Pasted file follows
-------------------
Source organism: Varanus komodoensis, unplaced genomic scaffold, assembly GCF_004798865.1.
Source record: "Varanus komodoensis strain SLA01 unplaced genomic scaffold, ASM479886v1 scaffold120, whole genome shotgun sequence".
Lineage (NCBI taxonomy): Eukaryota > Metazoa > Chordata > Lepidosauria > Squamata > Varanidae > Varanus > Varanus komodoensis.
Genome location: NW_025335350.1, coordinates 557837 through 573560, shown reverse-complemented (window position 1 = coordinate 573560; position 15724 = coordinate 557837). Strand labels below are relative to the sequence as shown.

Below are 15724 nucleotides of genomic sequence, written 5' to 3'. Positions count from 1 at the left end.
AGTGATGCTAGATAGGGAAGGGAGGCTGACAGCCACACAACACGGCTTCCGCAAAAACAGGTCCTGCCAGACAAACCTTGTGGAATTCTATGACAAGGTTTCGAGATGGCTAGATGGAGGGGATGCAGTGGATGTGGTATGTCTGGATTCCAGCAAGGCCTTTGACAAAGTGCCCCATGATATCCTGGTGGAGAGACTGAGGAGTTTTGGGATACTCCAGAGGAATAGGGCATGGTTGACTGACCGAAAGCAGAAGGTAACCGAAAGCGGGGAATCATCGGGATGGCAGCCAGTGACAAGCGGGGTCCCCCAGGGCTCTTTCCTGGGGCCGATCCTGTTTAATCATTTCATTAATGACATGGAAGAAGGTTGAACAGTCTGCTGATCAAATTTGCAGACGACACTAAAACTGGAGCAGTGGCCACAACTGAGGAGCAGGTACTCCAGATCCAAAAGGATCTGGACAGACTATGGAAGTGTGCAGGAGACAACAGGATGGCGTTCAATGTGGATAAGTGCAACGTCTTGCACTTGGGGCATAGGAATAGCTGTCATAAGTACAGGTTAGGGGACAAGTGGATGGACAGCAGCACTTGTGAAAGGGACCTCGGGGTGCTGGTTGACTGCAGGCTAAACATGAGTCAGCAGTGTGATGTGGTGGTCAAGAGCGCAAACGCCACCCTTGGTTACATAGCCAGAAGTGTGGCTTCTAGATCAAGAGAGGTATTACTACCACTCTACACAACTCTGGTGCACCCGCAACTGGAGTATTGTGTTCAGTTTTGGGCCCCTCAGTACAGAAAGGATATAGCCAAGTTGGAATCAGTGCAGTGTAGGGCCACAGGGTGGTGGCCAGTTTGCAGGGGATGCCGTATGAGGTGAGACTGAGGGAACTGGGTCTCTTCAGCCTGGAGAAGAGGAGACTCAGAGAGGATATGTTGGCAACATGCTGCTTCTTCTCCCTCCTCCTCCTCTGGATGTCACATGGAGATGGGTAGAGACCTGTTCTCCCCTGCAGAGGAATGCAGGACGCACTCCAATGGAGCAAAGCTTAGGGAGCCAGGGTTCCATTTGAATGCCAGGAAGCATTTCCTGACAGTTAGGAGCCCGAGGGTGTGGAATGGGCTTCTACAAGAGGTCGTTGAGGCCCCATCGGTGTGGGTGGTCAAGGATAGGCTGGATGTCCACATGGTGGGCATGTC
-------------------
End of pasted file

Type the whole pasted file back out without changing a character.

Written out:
Source organism: Varanus komodoensis, unplaced genomic scaffold, assembly GCF_004798865.1.
Source record: "Varanus komodoensis strain SLA01 unplaced genomic scaffold, ASM479886v1 scaffold120, whole genome shotgun sequence".
Lineage (NCBI taxonomy): Eukaryota > Metazoa > Chordata > Lepidosauria > Squamata > Varanidae > Varanus > Varanus komodoensis.
Genome location: NW_025335350.1, coordinates 557837 through 573560, shown reverse-complemented (window position 1 = coordinate 573560; position 15724 = coordinate 557837). Strand labels below are relative to the sequence as shown.

Below are 15724 nucleotides of genomic sequence, written 5' to 3'. Positions count from 1 at the left end.
AGTGATGCTAGATAGGGAAGGGAGGCTGACAGCCACACAACACGGCTTCCGCAAAAACAGGTCCTGCCAGACAAACCTTGTGGAATTCTATGACAAGGTTTCGAGATGGCTAGATGGAGGGGATGCAGTGGATGTGGTATGTCTGGATTCCAGCAAGGCCTTTGACAAAGTGCCCCATGATATCCTGGTGGAGAGACTGAGGAGTTTTGGGATACTCCAGAGGAATAGGGCATGGTTGACTGACCGAAAGCAGAAGGTAACCGAAAGCGGGGAATCATCGGGATGGCAGCCAGTGACAAGCGGGGTCCCCCAGGGCTCTTTCCTGGGGCCGATCCTGTTTAATCATTTCATTAATGACATGGAAGAAGGTTGAACAGTCTGCTGATCAAATTTGCAGACGACACTAAAACTGGAGCAGTGGCCACAACTGAGGAGCAGGTACTCCAGATCCAAAAGGATCTGGACAGACTATGGAAGTGTGCAGGAGACAACAGGATGGCGTTCAATGTGGATAAGTGCAACGTCTTGCACTTGGGGCATAGGAATAGCTGTCATAAGTACAGGTTAGGGGACAAGTGGATGGACAGCAGCACTTGTGAAAGGGACCTCGGGGTGCTGGTTGACTGCAGGCTAAACATGAGTCAGCAGTGTGATGTGGTGGTCAAGAGCGCAAACGCCACCCTTGGTTACATAGCCAGAAGTGTGGCTTCTAGATCAAGAGAGGTATTACTACCACTCTACACAACTCTGGTGCACCCGCAACTGGAGTATTGTGTTCAGTTTTGGGCCCCTCAGTACAGAAAGGATATAGCCAAGTTGGAATCAGTGCAGTGTAGGGCCACAGGGTGGTGGCCAGTTTGCAGGGGATGCCGTATGAGGTGAGACTGAGGGAACTGGGTCTCTTCAGCCTGGAGAAGAGGAGACTCAGAGAGGATATGTTGGCAACATGCTGCTTCTTCTCCCTCCTCCTCCTCTGGATGTCACATGGAGATGGGTAGAGACCTGTTCTCCCCTGCAGAGGAATGCAGGACGCACTCCAATGGAGCAAAGCTTAGGGAGCCAGGGTTCCATTTGAATGCCAGGAAGCATTTCCTGACAGTTAGGAGCCCGAGGGTGTGGAATGGGCTTCTACAAGAGGTCGTTGAGGCCCCATCGGTGTGGGTGGTCAAGGATAGGCTGGATGTCCACATGGTGGGCATGTC